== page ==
Facebook faces class action lawsuit over personal data leakage of 533 million users

A class action lawsuit is being filed against Facebook over the data breach scandal of 533 million users. The main purpose of the claim is to obtain compensation for violation of the rules for the protection of personal information. Writes about this TechCrunch

The lawsuit is being filed for violation of Article 82 of the General Data Protection Regulation, which provides for the right to compensation in the event of violations. The law came into force in 2018 and, as the newspaper notes, in recent years there has been a significant increase in claims in this area.

The lawsuit is being prepared by an organization called Digital Rights Ireland. Its members urge users living in the European Union to check their accounts for hacking through a special website and join the lawsuit if they have suffered. The scope and conditions of the claims were not specified. Speaking to RTE, a DRI spokesman said he believes paying compensation to victims is the best way to get IT giants to comply with the law.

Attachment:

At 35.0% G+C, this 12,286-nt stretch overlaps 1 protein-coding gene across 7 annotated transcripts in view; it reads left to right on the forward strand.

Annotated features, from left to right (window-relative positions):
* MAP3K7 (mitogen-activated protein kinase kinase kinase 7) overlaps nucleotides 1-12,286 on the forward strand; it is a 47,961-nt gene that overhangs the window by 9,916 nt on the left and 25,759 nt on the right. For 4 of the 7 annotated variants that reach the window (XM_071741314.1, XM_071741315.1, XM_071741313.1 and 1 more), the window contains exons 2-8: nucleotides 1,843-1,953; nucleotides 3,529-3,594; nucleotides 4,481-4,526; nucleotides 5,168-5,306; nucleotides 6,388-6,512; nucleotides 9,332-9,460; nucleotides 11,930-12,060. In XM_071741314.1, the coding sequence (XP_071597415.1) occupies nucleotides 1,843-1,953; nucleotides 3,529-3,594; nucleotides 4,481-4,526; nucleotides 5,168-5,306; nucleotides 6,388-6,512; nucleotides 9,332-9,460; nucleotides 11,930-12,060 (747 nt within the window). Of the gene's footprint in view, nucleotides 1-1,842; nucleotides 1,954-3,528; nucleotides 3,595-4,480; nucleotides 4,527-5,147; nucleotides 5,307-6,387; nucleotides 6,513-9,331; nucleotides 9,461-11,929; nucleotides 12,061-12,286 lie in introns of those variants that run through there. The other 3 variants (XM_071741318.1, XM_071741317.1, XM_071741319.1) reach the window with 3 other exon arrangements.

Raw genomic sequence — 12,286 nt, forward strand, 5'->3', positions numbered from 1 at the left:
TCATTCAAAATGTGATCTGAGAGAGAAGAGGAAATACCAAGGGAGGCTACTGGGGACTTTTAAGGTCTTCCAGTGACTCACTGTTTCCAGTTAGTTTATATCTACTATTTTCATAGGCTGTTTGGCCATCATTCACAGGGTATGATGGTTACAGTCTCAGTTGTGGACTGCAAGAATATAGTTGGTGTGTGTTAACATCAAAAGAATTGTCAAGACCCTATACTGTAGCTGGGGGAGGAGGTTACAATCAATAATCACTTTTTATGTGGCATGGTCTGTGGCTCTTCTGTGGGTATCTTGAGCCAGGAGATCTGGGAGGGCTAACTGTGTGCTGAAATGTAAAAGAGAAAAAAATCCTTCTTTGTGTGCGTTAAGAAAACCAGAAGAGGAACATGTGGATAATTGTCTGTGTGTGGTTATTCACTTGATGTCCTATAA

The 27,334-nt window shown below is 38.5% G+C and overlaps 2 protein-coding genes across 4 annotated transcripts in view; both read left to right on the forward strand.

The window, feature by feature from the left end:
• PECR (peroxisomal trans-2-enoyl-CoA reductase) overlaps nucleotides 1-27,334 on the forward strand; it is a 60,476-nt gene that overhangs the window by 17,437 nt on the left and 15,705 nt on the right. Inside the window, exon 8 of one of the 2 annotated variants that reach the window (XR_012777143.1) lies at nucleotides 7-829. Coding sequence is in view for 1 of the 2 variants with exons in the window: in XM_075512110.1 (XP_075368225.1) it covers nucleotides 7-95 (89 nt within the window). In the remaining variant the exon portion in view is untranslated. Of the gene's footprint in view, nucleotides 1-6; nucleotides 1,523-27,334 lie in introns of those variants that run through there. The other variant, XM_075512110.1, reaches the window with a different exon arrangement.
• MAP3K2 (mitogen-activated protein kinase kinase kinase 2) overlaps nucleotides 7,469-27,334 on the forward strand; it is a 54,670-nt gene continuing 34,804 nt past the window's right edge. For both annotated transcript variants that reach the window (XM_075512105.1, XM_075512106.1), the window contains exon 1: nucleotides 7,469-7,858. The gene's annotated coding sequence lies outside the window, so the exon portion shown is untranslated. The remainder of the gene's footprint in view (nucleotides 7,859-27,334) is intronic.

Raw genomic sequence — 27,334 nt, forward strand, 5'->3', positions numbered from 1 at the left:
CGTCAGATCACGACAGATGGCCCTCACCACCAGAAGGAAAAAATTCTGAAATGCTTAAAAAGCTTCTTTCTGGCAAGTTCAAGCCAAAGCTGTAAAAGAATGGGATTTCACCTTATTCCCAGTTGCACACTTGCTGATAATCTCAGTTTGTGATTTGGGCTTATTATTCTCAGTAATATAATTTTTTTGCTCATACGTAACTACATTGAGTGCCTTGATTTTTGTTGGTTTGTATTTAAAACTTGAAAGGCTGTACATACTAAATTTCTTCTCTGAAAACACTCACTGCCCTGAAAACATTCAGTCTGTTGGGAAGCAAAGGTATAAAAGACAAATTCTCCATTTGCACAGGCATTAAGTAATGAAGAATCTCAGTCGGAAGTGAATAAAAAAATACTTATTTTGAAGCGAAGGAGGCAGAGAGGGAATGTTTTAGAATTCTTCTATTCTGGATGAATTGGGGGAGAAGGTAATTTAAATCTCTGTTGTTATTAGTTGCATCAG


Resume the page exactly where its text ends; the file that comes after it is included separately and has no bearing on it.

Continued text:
Facebook said it understands users' concerns and is committed to providing maximum security for their customers. “As the experience of Clubhouse and LinkedIn has shown, no company can fully protect itself from parsing or data leaks. That is why we are allocating serious funds to combat violations and improve work in this direction,” said representatives of the social network.

Recall that information about the information leak appeared in early April. A database with 533 million records of personal data of Facebook users has been published on the Web. The company said that the published information is not related to hacking - this is the result of collecting data from the platform before September 2019.

After the incident, the Irish regulator announced plans to conduct an audit following the leak. If the company is found guilty, then in addition to damages in a class action lawsuit, Facebook could face a fine of up to 4% of its annual revenue.

So far, the only fine for violating the GDPR has been received by the social network Twitter. The size was far from the maximum allowable - the company was ordered to pay € 450 thousand, which is only 0.1% of income.

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